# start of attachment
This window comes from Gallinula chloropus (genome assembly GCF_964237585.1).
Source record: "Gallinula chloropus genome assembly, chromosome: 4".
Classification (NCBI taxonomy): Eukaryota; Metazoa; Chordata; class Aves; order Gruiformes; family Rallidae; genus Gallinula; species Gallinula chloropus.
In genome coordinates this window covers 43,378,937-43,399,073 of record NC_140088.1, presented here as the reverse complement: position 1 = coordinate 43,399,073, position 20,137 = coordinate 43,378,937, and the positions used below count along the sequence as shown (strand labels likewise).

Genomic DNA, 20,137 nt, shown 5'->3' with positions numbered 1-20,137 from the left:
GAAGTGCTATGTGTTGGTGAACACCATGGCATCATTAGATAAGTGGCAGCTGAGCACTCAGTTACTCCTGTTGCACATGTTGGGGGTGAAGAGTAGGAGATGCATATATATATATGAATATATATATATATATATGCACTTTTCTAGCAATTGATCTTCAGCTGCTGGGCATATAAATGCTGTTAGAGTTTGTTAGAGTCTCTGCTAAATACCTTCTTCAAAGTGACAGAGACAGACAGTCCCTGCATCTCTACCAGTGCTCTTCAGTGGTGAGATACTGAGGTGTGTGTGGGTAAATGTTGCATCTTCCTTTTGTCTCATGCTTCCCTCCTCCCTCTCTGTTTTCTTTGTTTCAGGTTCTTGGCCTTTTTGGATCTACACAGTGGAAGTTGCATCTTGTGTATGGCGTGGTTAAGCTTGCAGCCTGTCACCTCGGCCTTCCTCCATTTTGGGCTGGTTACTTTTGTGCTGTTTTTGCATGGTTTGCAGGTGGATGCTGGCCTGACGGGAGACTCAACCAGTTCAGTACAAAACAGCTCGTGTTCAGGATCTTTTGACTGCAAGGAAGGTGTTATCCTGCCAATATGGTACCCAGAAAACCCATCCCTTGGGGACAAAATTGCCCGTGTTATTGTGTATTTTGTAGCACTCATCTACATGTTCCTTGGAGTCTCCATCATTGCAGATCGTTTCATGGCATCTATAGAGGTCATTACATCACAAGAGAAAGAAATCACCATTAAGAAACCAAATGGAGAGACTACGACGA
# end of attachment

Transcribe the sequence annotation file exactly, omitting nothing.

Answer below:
This window comes from Gallinula chloropus (genome assembly GCF_964237585.1).
Source record: "Gallinula chloropus genome assembly, chromosome: 4".
Classification (NCBI taxonomy): Eukaryota; Metazoa; Chordata; class Aves; order Gruiformes; family Rallidae; genus Gallinula; species Gallinula chloropus.
In genome coordinates this window covers 43,378,937-43,399,073 of record NC_140088.1, presented here as the reverse complement: position 1 = coordinate 43,399,073, position 20,137 = coordinate 43,378,937, and the positions used below count along the sequence as shown (strand labels likewise).

Genomic DNA, 20,137 nt, shown 5'->3' with positions numbered 1-20,137 from the left:
GAAGTGCTATGTGTTGGTGAACACCATGGCATCATTAGATAAGTGGCAGCTGAGCACTCAGTTACTCCTGTTGCACATGTTGGGGGTGAAGAGTAGGAGATGCATATATATATATGAATATATATATATATATATGCACTTTTCTAGCAATTGATCTTCAGCTGCTGGGCATATAAATGCTGTTAGAGTTTGTTAGAGTCTCTGCTAAATACCTTCTTCAAAGTGACAGAGACAGACAGTCCCTGCATCTCTACCAGTGCTCTTCAGTGGTGAGATACTGAGGTGTGTGTGGGTAAATGTTGCATCTTCCTTTTGTCTCATGCTTCCCTCCTCCCTCTCTGTTTTCTTTGTTTCAGGTTCTTGGCCTTTTTGGATCTACACAGTGGAAGTTGCATCTTGTGTATGGCGTGGTTAAGCTTGCAGCCTGTCACCTCGGCCTTCCTCCATTTTGGGCTGGTTACTTTTGTGCTGTTTTTGCATGGTTTGCAGGTGGATGCTGGCCTGACGGGAGACTCAACCAGTTCAGTACAAAACAGCTCGTGTTCAGGATCTTTTGACTGCAAGGAAGGTGTTATCCTGCCAATATGGTACCCAGAAAACCCATCCCTTGGGGACAAAATTGCCCGTGTTATTGTGTATTTTGTAGCACTCATCTACATGTTCCTTGGAGTCTCCATCATTGCAGATCGTTTCATGGCATCTATAGAGGTCATTACATCACAAGAGAAAGAAATCACCATTAAGAAACCAAATGGAGAGACTACGACGA